A few months leading up to the Cape Town meeting were hectic and nerve-racking at times. However Abe Lambrechts, with his placid and stoic personality, was always there to steady our nerves and we all felt much more relaxed when we watched our registration figures rise to record levels in excess of 700, made up by more than 60% of overseas registrants, especially from Europe and the United Kingdom with an encouraging number from the USA, Australasia, Japan and Korea. In the end 49 different countries were represented at the meeting which took place from 23rd to 26th April 2001 at the Nico Malan Theatre on the Cape Town Foreshore. Prof Michel Mansat of Toulouse, France, delivered an excellent Codman Lecture during the meeting. We believe the academic programme and the social engagements were unsurpassed compared to previous ICSS meetings. The comments of the delegates after the meeting were overwhelmingly positive. After our initial fears that the meeting would ‘bomb-out’ financially because of a stay-away due to the spate of bombings which hit Cape Town in late 2000, in the end we made an appreciable profit and most of the proceeds have been used to set up a traveling Fellowship for young aspirant shoulder surgeons, the first of whom is Steve Roche of Cape Town.

At the SASES meeting in Bloemfontein in September 2002 Theo Rösch took over the Presidency from Abe Lambrechts while we are pleased that Basil Vrettos agreed to stay on as Honorary Secretary. Basil also succeeded me as SA Editor of the Journal of Shoulder and Elbow Surgery and I wish him every success. I will always be embarrassed about me tenure of this important position as there were no South African articles accepted for the Journal in spite of repeated cajoling of our senior membership and the Heads of the various university teaching departments. Happily this has now changed and I hope that the trend will continue and burgeon.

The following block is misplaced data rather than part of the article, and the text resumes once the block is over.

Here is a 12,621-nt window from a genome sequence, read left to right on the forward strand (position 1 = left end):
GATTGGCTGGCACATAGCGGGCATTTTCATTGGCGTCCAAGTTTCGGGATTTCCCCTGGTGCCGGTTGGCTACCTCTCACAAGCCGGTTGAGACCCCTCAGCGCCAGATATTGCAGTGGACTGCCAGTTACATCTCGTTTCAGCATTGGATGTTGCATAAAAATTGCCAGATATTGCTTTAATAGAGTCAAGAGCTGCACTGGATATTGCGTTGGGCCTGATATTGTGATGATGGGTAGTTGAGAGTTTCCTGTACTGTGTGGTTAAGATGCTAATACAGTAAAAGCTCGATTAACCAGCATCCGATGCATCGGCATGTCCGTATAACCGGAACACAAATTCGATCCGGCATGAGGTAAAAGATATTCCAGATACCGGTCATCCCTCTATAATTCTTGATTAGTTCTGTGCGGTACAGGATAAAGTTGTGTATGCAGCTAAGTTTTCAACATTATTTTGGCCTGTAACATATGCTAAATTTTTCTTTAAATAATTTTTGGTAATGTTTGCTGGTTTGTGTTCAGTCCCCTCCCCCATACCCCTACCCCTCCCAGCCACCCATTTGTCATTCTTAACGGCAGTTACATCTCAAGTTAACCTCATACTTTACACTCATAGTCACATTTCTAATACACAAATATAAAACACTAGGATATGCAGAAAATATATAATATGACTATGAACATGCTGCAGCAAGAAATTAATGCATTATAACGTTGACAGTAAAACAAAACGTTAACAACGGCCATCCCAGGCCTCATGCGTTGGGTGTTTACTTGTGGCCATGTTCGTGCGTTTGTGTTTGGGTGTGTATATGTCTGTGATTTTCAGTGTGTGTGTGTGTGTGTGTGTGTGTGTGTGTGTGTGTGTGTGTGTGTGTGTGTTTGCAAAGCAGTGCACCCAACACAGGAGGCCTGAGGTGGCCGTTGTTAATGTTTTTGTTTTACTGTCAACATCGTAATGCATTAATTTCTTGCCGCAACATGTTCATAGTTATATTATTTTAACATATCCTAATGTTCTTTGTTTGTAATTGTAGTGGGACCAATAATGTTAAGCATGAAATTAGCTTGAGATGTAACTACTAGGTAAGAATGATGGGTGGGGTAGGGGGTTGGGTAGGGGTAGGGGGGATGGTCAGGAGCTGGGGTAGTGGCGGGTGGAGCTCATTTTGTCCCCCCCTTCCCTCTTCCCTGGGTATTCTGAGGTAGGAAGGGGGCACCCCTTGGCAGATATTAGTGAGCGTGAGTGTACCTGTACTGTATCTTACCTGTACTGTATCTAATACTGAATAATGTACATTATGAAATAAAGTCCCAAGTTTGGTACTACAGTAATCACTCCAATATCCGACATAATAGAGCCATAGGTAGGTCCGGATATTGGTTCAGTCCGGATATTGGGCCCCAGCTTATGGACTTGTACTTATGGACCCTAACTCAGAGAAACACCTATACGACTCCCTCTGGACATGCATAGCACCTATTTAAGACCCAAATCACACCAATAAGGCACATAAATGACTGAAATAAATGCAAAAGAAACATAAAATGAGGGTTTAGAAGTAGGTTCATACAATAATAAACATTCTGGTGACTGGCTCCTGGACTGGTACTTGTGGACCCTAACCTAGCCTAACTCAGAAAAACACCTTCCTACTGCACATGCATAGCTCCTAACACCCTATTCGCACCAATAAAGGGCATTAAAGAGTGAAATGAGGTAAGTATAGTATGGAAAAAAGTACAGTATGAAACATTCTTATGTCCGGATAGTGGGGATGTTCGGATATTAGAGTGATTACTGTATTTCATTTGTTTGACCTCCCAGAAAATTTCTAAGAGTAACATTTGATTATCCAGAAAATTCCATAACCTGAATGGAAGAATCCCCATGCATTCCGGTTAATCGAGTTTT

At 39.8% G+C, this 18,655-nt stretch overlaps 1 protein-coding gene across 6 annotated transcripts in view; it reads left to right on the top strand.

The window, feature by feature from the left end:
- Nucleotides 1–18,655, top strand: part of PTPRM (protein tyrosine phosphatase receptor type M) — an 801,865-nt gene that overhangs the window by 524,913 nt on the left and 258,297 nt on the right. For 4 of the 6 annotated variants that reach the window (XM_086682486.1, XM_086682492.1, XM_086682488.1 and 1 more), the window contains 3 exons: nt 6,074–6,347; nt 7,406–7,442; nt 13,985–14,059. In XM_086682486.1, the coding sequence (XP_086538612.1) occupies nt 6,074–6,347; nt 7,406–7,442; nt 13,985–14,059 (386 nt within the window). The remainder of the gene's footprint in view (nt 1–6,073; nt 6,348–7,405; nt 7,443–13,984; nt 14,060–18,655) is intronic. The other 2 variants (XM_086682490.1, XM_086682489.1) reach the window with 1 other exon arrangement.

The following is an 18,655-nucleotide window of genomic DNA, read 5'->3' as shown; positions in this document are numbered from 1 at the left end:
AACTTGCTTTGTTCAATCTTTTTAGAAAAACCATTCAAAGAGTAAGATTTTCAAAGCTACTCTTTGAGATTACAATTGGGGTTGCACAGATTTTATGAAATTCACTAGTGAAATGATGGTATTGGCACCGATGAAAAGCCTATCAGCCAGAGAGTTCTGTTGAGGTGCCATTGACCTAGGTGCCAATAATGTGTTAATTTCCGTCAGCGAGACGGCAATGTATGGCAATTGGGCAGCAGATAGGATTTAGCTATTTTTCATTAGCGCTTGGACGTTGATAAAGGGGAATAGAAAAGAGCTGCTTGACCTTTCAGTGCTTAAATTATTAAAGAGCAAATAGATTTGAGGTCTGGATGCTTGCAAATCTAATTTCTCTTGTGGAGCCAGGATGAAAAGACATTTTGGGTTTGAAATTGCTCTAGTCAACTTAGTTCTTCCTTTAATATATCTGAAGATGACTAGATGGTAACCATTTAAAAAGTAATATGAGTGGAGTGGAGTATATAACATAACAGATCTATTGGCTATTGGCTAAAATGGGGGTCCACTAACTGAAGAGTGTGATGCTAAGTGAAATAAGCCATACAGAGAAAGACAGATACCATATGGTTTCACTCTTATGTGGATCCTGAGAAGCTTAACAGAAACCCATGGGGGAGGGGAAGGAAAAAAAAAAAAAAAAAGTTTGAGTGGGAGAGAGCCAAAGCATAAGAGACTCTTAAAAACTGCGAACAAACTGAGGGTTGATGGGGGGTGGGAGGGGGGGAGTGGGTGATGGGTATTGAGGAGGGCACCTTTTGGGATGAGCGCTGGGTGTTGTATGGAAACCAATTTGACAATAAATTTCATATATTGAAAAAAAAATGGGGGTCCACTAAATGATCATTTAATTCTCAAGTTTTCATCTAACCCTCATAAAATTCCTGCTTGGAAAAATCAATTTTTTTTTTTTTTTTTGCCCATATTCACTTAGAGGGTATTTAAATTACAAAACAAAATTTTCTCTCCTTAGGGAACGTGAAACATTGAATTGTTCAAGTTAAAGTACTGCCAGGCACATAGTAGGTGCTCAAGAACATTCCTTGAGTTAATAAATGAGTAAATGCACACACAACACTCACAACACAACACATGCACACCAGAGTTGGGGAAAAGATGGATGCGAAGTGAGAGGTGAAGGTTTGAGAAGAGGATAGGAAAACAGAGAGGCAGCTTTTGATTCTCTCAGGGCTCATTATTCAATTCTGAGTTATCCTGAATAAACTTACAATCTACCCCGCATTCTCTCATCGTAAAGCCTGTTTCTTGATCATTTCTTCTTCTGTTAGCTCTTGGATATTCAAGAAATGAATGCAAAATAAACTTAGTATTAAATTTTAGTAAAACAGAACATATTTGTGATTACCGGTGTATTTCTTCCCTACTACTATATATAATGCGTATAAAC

I feel very confident about the future of the SA Shoulder and Elbow Surgeons. The Organization is in the capable hands of Theo Rösch, assisted by his wife, Magda, while Basil Vrettos is an experienced and cool-headed committee man for whose work ethic and commitment I can unreservedly vouch.

It is hoped that our membership will steadily grow and that regular Instructional Courses will be held and contact maintained with overseas shoulder authorities and centers of excellence. It is essential that continuing commitment of our group to the Journal of Shoulder and Elbow Surgery be maintained and every effort made to encourage South African Shoulder and elbow surgeons not only to subscribe to this prestigious journal, but also to submit worthy articles for publication.